The HRC’s freedom of religion or belief jurisprudence has consistently diverged from that of the ECtHR when the right to manifest religion by wearing religious clothing is at issue. Both bodies have heard directly analogous cases, but while the HRC has found that restrictions on religious clothing justified by reference to either secularism or public order violate article 18 ICCPR, the ECtHR has deferred to the State’s margin of appreciation and declined to find a violation (see my earlier post on this blog). As a result, the HRC’s decisions in Yaker and Hebbadi were not entirely unexpected, especially as in its Concluding Observations on the fifth periodic report of France in 2015, the HRC had expressed ‘the view that these laws [including the burqa ban] infringe the freedom to express one’s religion or belief and that they have a disproportionate impact on members of specific religions and on girls’ (para 22). However, its decision in these cases remains noteworthy as a result of: its consideration of ‘living together’ as a legitimate aim under the article 18(3) ICCPR limitations clause; the HRC’s recognition that the burqa ban constituted intersectional discrimination; and the nuanced approach adopted to the gender equality argument. The analysis here will focus on Yaker, although the HRC’s reasoning in both cases is identical. Read the rest of this entry…

 

Trivia: Judges on Multiple International Tribunals

Published on January 2, 2019        Author: 

In previous posts (here and here) of some years ago, I noted the increasing number of judges elected to the International Court of Justice who had prior experience on another international tribunal. With the proliferation of international tribunals over the past couple of decades, this phenomenon of judges being elected to one international tribunal after having served in some judicial capacity on another appears to be on the increase. About 10 days ago, the United Nations General Assembly held elections for two judicial vacancies on the International Residual Mechanism for International Criminal Tribunals. The Assembly elected Yusuf Aksar of Turkey as a judge, but after  six rounds of balloting was unable to elect the second judge, with a further round of balloting to be held at date to be announced. Professor Aksar currently serves as an ad hoc judge of the European Court of Human Rights. This is the latest example of an international judge with prior international judicial experience.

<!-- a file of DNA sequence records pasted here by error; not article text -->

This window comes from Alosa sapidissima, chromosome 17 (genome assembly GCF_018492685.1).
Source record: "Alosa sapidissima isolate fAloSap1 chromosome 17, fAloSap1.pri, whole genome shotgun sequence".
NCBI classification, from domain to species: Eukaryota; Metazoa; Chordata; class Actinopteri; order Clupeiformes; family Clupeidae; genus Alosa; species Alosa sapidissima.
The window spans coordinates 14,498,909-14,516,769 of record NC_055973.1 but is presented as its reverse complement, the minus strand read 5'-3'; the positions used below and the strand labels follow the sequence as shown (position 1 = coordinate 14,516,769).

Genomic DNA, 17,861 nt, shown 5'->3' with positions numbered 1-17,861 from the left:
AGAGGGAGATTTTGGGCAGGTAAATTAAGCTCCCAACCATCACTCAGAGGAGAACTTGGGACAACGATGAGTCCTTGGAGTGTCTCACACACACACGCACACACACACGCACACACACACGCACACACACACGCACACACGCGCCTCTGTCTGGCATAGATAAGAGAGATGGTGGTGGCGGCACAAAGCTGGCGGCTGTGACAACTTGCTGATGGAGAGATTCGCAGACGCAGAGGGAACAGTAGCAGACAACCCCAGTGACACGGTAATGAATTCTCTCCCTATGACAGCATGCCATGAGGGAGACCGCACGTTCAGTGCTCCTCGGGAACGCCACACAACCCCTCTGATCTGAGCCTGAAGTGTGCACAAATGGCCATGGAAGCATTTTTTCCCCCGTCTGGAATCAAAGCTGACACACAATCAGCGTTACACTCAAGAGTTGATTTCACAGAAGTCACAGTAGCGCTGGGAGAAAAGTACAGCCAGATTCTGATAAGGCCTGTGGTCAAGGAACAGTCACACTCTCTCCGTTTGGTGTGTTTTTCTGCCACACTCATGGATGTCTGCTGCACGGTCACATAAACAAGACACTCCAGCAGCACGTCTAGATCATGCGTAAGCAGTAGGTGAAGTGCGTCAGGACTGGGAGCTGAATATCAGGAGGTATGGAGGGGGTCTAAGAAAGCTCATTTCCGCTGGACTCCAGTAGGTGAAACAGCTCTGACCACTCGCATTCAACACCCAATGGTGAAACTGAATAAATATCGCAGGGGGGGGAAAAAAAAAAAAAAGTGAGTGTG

All of this leads me to wonder which international judge (by which I mean, judge of a standing international tribunal) has served on the most number of (standing) international tribunals. I can think of one judge who has sat on three international tribunals and two judges who have served on/been elected to  four.

My opening trivia questions for the new year are these:

  1. Which judge has served on the International Court of Justice; the International Criminal Tribunal for the former Yugoslavia and the International Criminal Court?

  2. Which judge has been elected to the  International Court of Justice; the International Criminal Tribunal for the former Yugoslavia; the International Criminal Tribunal for Rwanda; and the International Criminal Court?

  3. Which judge has served on the  International Court of Justice; the International Criminal Tribunal for the former Yugoslavia; the International Criminal Tribunal for Rwanda; and the Appellate Body of the World Trade Organisation?

  4. Can anyone think of an international judge who has served on 5 or more standing international tribunals?